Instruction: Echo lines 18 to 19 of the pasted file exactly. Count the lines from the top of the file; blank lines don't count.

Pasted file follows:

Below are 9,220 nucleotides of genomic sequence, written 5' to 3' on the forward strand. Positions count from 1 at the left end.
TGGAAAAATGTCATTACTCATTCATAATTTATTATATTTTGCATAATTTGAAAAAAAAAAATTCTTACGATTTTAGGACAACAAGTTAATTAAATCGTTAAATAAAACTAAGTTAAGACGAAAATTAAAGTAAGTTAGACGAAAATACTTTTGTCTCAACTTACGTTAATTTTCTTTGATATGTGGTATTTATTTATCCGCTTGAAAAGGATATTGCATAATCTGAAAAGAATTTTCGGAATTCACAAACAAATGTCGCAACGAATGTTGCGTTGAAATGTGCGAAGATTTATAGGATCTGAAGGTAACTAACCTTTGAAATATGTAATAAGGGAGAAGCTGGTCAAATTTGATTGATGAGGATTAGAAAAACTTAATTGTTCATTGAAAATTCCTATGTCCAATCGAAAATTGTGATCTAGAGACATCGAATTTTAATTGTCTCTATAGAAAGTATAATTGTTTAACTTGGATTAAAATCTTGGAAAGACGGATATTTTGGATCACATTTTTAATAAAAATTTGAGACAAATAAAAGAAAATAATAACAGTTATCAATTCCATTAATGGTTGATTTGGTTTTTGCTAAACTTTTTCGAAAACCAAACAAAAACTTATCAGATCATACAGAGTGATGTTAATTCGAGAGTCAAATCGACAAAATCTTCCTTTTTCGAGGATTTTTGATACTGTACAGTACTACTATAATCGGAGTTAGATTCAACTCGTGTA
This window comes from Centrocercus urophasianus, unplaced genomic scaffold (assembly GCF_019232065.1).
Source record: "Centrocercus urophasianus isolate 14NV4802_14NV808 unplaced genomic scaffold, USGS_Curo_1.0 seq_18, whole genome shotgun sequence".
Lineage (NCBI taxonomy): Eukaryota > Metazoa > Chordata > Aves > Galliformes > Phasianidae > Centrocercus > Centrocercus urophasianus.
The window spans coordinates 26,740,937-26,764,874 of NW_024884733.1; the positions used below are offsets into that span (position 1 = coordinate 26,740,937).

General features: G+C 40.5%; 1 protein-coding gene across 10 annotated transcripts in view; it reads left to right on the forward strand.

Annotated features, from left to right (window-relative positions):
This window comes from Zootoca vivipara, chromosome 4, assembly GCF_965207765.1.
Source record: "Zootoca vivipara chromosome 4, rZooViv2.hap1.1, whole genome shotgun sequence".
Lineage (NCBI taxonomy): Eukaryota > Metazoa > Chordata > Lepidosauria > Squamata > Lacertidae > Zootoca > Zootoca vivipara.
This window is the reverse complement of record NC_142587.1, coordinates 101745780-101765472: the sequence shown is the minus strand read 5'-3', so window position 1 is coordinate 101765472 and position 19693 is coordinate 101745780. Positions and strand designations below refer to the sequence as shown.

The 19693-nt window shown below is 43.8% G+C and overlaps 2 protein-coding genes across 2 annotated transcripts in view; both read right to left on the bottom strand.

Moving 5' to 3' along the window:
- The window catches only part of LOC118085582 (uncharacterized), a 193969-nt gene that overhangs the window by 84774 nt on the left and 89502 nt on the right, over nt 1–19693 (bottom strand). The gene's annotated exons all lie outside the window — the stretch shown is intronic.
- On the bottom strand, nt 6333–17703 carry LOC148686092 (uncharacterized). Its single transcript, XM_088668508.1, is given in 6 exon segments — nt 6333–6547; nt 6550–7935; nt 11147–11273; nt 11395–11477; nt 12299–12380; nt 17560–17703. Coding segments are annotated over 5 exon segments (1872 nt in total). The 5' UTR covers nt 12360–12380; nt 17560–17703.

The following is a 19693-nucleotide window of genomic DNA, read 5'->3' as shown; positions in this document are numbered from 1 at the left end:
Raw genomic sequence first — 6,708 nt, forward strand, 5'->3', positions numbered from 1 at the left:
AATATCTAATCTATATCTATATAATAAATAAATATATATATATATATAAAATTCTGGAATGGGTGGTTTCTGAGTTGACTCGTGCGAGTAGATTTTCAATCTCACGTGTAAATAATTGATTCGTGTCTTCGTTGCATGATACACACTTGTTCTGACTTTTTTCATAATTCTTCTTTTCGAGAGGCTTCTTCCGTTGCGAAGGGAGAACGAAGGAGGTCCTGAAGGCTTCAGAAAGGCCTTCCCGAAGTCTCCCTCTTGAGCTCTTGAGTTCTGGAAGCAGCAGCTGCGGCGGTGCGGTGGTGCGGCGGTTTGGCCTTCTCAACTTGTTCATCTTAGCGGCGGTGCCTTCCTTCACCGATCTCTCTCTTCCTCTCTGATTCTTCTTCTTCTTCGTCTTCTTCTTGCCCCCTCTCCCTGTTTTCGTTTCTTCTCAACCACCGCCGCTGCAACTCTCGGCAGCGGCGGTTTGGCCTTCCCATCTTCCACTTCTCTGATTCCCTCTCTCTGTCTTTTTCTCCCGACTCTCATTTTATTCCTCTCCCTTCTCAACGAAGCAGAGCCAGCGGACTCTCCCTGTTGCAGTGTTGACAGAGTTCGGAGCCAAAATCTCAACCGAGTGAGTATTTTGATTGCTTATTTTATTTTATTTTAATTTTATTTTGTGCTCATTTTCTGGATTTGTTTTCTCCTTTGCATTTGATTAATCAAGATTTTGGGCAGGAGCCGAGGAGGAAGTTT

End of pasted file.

Raw genomic sequence first — 6,708 nt, forward strand, 5'->3', positions numbered from 1 at the left:
AATATCTAATCTATATCTATATAATAAATAAATATATATATATATATAAAATTCTGGAATGGGTGGTTTCTGAGTTGACTCGTGCGAGTAGATTTTCAATCTCACGTGTAAATAATTGATTCGTGTCTTCGTTGCATGATACACACTTGTTCTGACTTTTTTCATAATTCTTCTTTTCGAGAGGCTTCTTCCGTTGCGAAGGGAGAACGAAGGAGGTCCTGAAGGCTTCAGAAAGGCCTTCCCGAAGTCTCCCTCTTGAGCTCTTGAGTTCTGGAAGCAGCAGCTGCGGCGGTGCGGTGGTGCGGCGGTTTGGCCTTCTCAACTTGTTCATCTTAGCGGCGGTGCCTTCCTTCACCGATCTCTCTCTTCCTCTCTGATTCTTCTTCTTCTTCGTCTTCTTCTTGCCCCCTCTCCCTGTTTTCGTTTCTTCTCAACCACCGCCGCTGCAACTCTCGGCAGCGGCGGTTTGGCCTTCCCATCTTCCACTTCTCTGATTCCCTCTCTCTGTCTTTTTCTCCCGACTCTCATTTTATTCCTCTCCCTTCTCAACGAAGCAGAGCCAGCGGACTCTCCCTGTTGCAGTGTTGACAGAGTTCGGAGCCAAAATCTCAACCGAGTGAGTATTTTGATTGCTTATTTTATTTTATTTTAATTTTATTTTGTGCTCATTTTCTGGATTTGTTTTCTCCTTTGCATTTGATTAATCAAGATTTTGGGCAGGAGCCGAGGAGGAAGTTT